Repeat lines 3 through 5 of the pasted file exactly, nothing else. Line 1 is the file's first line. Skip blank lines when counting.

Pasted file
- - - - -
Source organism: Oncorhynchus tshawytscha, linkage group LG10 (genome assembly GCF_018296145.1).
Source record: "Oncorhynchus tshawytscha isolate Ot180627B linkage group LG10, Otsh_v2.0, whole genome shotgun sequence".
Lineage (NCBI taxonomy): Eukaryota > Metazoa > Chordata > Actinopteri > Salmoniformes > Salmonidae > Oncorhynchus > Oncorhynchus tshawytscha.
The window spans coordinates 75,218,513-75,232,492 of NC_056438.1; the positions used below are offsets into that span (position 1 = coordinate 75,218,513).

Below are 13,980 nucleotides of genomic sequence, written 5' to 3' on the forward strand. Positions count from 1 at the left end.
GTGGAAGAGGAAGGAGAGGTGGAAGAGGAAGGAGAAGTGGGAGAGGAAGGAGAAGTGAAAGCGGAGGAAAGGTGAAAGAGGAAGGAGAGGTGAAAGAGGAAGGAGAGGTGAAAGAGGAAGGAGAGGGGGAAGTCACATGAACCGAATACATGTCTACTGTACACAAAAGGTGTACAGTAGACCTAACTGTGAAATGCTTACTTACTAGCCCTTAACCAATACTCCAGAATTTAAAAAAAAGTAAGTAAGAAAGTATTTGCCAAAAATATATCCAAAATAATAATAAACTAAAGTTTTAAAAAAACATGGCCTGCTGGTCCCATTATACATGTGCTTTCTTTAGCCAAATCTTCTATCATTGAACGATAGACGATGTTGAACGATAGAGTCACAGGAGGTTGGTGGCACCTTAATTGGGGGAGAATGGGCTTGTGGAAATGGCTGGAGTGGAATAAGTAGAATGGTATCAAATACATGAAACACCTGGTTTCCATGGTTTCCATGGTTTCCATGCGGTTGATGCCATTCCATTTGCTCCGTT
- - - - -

Lineage (NCBI taxonomy): Eukaryota > Metazoa > Chordata > Actinopteri > Salmoniformes > Salmonidae > Oncorhynchus > Oncorhynchus tshawytscha.
The window spans coordinates 75,218,513-75,232,492 of NC_056438.1; the positions used below are offsets into that span (position 1 = coordinate 75,218,513).

Below are 13,980 nucleotides of genomic sequence, written 5' to 3' on the forward strand. Positions count from 1 at the left end.